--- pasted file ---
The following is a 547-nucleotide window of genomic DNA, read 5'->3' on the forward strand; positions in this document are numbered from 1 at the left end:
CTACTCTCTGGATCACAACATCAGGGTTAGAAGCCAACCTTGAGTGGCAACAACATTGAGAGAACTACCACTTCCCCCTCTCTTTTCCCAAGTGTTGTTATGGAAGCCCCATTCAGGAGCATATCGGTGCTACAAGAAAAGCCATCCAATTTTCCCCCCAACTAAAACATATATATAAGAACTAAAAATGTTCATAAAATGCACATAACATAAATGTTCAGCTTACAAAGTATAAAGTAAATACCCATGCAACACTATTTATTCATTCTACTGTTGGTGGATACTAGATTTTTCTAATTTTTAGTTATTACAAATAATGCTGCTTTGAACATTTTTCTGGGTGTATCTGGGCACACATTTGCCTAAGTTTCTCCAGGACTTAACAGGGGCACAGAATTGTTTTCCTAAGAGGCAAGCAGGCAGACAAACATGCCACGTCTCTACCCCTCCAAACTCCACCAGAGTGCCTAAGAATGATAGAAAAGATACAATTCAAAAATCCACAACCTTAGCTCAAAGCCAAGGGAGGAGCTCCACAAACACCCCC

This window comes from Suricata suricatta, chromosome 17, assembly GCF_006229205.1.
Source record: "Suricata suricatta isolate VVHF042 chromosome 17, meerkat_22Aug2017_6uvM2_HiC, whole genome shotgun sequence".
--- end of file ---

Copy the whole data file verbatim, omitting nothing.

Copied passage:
The following is a 547-nucleotide window of genomic DNA, read 5'->3' on the forward strand; positions in this document are numbered from 1 at the left end:
CTACTCTCTGGATCACAACATCAGGGTTAGAAGCCAACCTTGAGTGGCAACAACATTGAGAGAACTACCACTTCCCCCTCTCTTTTCCCAAGTGTTGTTATGGAAGCCCCATTCAGGAGCATATCGGTGCTACAAGAAAAGCCATCCAATTTTCCCCCCAACTAAAACATATATATAAGAACTAAAAATGTTCATAAAATGCACATAACATAAATGTTCAGCTTACAAAGTATAAAGTAAATACCCATGCAACACTATTTATTCATTCTACTGTTGGTGGATACTAGATTTTTCTAATTTTTAGTTATTACAAATAATGCTGCTTTGAACATTTTTCTGGGTGTATCTGGGCACACATTTGCCTAAGTTTCTCCAGGACTTAACAGGGGCACAGAATTGTTTTCCTAAGAGGCAAGCAGGCAGACAAACATGCCACGTCTCTACCCCTCCAAACTCCACCAGAGTGCCTAAGAATGATAGAAAAGATACAATTCAAAAATCCACAACCTTAGCTCAAAGCCAAGGGAGGAGCTCCACAAACACCCCC

This window comes from Suricata suricatta, chromosome 17, assembly GCF_006229205.1.
Source record: "Suricata suricatta isolate VVHF042 chromosome 17, meerkat_22Aug2017_6uvM2_HiC, whole genome shotgun sequence".